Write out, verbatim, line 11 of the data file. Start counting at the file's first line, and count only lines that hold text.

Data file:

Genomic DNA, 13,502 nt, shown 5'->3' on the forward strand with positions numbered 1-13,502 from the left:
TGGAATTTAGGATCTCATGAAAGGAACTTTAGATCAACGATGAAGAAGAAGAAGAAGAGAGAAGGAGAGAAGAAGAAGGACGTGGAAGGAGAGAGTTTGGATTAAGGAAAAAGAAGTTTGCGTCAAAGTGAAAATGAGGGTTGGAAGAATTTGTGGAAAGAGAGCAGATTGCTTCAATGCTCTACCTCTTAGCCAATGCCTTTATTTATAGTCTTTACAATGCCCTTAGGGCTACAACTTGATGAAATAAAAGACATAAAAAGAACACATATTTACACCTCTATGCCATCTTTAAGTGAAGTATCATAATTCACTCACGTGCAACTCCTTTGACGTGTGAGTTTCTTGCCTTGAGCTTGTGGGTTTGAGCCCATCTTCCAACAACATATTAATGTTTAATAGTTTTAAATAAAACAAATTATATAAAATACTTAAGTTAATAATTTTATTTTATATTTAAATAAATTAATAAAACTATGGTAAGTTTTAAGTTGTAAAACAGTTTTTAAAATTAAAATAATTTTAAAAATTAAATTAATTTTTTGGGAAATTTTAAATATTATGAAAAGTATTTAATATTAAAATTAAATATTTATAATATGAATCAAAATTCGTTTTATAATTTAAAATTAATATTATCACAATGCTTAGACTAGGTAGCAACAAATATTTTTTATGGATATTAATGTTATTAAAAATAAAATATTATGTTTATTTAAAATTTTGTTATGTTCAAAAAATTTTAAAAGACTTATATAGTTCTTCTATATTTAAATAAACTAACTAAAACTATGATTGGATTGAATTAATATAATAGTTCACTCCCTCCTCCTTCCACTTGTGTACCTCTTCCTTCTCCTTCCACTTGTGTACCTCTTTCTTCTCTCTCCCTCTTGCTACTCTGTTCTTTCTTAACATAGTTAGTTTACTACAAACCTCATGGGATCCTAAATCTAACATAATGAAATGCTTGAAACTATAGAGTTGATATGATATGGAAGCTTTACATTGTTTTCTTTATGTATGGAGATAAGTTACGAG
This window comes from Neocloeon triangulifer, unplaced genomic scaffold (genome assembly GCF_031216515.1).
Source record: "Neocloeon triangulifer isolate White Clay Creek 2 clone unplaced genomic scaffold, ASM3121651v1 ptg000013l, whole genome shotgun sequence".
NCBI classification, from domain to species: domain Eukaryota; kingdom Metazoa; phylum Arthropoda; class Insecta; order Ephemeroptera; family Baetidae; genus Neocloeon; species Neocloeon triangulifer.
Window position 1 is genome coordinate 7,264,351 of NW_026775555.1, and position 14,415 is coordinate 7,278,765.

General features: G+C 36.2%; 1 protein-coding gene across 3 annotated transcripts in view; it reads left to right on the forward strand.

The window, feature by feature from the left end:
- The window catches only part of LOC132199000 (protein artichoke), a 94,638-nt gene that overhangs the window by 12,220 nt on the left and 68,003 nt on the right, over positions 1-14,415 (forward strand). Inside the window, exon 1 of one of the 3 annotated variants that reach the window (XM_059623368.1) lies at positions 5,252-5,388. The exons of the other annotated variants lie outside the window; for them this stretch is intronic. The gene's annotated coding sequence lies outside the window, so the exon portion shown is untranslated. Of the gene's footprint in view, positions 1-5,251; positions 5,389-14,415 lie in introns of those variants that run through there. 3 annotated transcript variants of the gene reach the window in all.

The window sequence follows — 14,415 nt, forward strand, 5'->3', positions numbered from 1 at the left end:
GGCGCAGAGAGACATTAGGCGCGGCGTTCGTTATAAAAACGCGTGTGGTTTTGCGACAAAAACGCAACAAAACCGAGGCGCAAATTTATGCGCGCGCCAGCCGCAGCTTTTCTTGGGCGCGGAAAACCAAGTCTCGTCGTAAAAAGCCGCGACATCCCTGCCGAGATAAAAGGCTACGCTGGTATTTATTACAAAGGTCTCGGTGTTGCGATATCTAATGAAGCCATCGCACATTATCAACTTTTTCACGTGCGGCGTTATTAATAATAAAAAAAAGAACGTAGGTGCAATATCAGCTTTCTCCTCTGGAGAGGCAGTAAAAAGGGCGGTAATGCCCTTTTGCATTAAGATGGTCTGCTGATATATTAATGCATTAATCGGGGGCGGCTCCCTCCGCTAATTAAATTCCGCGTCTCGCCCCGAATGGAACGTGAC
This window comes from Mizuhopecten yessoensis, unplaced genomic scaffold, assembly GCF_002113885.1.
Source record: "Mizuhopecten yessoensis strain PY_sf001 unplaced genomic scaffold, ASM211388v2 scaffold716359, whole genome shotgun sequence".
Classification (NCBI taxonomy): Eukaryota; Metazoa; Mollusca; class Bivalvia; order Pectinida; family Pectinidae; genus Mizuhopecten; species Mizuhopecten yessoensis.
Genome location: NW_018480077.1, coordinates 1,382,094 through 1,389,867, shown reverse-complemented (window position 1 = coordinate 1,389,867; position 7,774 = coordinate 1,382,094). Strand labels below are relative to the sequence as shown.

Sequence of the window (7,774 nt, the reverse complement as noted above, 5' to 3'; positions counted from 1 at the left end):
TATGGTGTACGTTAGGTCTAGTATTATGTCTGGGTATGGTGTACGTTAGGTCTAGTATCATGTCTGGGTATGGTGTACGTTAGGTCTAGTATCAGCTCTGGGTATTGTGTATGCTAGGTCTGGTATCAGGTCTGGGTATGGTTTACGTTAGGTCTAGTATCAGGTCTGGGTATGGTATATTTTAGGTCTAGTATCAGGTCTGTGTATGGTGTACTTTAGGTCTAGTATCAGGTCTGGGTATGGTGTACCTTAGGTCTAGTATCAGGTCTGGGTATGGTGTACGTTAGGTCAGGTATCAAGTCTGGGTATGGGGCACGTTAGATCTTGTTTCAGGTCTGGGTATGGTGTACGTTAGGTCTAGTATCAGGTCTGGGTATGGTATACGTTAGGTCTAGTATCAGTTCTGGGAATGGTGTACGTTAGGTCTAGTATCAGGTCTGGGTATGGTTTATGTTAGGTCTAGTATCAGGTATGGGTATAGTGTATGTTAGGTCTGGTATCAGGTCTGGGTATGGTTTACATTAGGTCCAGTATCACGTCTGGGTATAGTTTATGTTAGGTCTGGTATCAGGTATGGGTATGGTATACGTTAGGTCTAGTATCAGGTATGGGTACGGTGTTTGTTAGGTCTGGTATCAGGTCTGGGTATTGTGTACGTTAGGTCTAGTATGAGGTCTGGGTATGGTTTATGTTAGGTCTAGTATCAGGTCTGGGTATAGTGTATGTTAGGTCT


GGCGCAGAGAGACATTAGGCGCGGCGTTCGTTATAAAAACGCGTGTGGTTTTGCGACAAAAACGCAACAAAACCGAGGCGCAAATTTATGCGCGCGCCAGCCGCAGCTTTTCTTGGGCGCGGAAAACCAAGTCTCGTCGTAAAAAGCCGCGACATCCCTGCCGAGATAAAAGGCTACGCTGGTATTTATTACAAAGGTCTCGGTGTTGCGATATCTAATGAAGCCATCGCACATTATCAACTTTTTCACGTGCGGCGTTATTAATAATAAAAAAAAGAACGTAGGTGCAATATCAGCTTTCTCCTCTGGAGAGGCAGTAAAAAGGGCGGTAATGCCCTTTTGCATTAAGATGGTCTGCTGATATATTAATGCATTAATCGGGGGCGGCTCCCTCCGCTAATTAAATTCCGCGTCTCGCCCCGAATGGAACGTGAC